The Dawn of Collective Farming in different Countries, Disadvantages and Failure
As we all know, farming was one of the main occupations in large parts of the world during the 17th and 18th centuries. The industries were developed much after that. As the small scale industries developed, the concept of urbanization came into existence. Small towns were built and people left the rural areas and settled in small towns in search of job and small business. This transformation is prolonging even till today bringing in the concept of urbanization. This has resulted many small scale and large scale industries. Back in the rural areas agriculture lands have reduced, a lot of deforestation, the agricultural output has significantly decreased. However, today a lot of methods have been developed for increasing the gross national income of these agro based goods.
In this process, the method of collective farming was introduced by the Russians in the year 1917. As the farmers lacked sufficient investment to develop their lands, farmers pooled their land, domestic animals and agricultural implements to work, retaining their private property for themselves. They put in all their money in order to increase profits and then shared their profits.
As mentioned earlier, this was first developed by Russians in the year 1917, and became general after the 1930's. However, Stalin's collectivization during 1929-33 ruined the flourishing agricultural systems and separated the soviet peasants from their lands. During this time, millions of people became homeless, sent to labor camps and among these some were deported to Siberia. The consequences resulted in a lot of peasants losing their lives. Later the process of collective farming was practiced in large numbers in China and Israel during 1953.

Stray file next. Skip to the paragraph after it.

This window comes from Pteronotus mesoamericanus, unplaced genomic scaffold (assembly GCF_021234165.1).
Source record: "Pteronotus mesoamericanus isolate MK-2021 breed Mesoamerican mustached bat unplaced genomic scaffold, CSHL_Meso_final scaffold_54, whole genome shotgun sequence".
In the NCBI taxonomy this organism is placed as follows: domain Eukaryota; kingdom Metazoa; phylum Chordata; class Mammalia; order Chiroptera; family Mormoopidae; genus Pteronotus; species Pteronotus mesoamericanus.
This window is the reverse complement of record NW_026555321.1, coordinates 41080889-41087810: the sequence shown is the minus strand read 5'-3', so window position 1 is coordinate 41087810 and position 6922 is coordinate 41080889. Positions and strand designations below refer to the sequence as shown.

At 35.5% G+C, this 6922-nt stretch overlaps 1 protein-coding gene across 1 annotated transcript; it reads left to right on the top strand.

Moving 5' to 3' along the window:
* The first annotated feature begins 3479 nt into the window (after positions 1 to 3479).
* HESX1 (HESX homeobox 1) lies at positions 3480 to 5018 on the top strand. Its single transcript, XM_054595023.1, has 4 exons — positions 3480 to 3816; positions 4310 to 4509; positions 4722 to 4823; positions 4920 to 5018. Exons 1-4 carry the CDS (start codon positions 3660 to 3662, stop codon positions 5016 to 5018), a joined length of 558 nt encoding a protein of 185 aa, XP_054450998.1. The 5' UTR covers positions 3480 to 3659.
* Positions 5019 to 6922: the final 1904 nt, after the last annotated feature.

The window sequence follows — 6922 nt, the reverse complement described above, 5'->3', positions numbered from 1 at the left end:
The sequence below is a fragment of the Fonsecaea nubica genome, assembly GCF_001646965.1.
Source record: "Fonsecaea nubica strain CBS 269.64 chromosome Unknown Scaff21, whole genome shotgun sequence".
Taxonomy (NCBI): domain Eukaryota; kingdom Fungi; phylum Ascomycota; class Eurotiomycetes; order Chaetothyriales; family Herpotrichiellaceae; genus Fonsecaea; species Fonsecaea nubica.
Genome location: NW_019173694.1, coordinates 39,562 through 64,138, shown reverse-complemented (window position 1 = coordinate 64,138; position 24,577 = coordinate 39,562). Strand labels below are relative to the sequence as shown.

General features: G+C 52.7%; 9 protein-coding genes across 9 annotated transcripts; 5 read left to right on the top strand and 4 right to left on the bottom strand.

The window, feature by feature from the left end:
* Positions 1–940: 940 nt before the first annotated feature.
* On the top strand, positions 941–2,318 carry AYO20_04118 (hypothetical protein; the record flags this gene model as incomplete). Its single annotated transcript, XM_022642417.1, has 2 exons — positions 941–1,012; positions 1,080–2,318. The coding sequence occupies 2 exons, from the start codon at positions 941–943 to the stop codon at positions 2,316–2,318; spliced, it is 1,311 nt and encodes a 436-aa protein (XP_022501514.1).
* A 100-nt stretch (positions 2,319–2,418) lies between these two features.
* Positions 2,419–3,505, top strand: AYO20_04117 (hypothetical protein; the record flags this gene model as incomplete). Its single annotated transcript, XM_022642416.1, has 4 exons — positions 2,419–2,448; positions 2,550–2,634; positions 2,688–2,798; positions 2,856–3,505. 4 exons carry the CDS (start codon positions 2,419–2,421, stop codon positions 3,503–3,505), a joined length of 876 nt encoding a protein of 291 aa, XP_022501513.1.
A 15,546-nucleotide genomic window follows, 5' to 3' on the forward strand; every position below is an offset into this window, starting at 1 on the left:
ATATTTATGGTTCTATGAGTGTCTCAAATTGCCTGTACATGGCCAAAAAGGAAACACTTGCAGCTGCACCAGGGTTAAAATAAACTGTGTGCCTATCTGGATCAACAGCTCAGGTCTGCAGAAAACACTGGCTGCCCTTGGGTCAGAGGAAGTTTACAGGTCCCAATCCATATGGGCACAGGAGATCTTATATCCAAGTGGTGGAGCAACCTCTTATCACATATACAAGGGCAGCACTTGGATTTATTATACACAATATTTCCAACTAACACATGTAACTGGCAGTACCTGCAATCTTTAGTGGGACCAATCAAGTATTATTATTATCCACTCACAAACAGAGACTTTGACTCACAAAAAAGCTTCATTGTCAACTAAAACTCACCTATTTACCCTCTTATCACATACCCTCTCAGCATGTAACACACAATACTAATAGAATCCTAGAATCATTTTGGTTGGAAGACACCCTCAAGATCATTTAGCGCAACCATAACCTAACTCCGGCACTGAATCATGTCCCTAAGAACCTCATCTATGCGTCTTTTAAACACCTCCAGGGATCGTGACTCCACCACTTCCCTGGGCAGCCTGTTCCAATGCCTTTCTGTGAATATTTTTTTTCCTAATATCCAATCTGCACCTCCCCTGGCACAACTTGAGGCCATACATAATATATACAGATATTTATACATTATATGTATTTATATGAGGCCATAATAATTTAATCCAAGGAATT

Likewise a lot of other countries also practiced this method such as Romania, Moldova, Hungary, Czechoslovakia, SFR Yugoslavia, Peoples of Republic of China, North Korea, Socialist Republic of Vietnam and Cuba. All these countries practiced collective farming after the 1950's. Some of the other countries which also followed were Europe, India, Israel and Mexico. China started this process in the year 1955 and by 1956, 96% of the farming households became part of the cooperatives. It is said that the commune in china was more strictly organized than that of the Soviet Union. It included a wider range of activities, emphasizing more on the communal type of living which included the non-agriculturists as well. However, the system failed to free labor and capital required for the industrial expansion and in 1958 the commune system was established. Virtually, all the Chinese workers became members of the commune by 1959. The inefficiency and management problems of large collectives, coupled with natural disasters and government errors, led to reforms. Hence, the communes were decentralized and some of them were divided into private farms.
Like China and the Soviet Union, communal farming was not very popular in North America. However, one of the agriculturist communities called the Hutterites, who were immigrants from South Dakota in 1874 due to the prosecution in the Central Europe, brought communcal farming to the American land. In Israel, collective farms used to pay nominal rents to the Jewish National Fund, however people had the land in their own names. The Israel collectives had three models. Out of the three, the Kibbutz was the most well known of all. It was inaugurated in the year 1909, which was purely an agricultural collective. In the 1920, the light industry was added; this included the small businesses and tourism as well. In a traditional kibbutz, except specified personally possessions, all the property of the people belong to the collectively owned. They planned and worked collectively and the rule was communal living. The work was assigned to the people based on their ability and skill. Foremen were assigned and goods were distributed according to the needs. This later had a political influence until the 1980's.
Stuart Owens - About Author:
Stuart is freelance writer who has written on topics such as agriculture and technology earlier. He practices collecting and sharing information through his Verizon FiOS Internet and reaches out to a larger audience.
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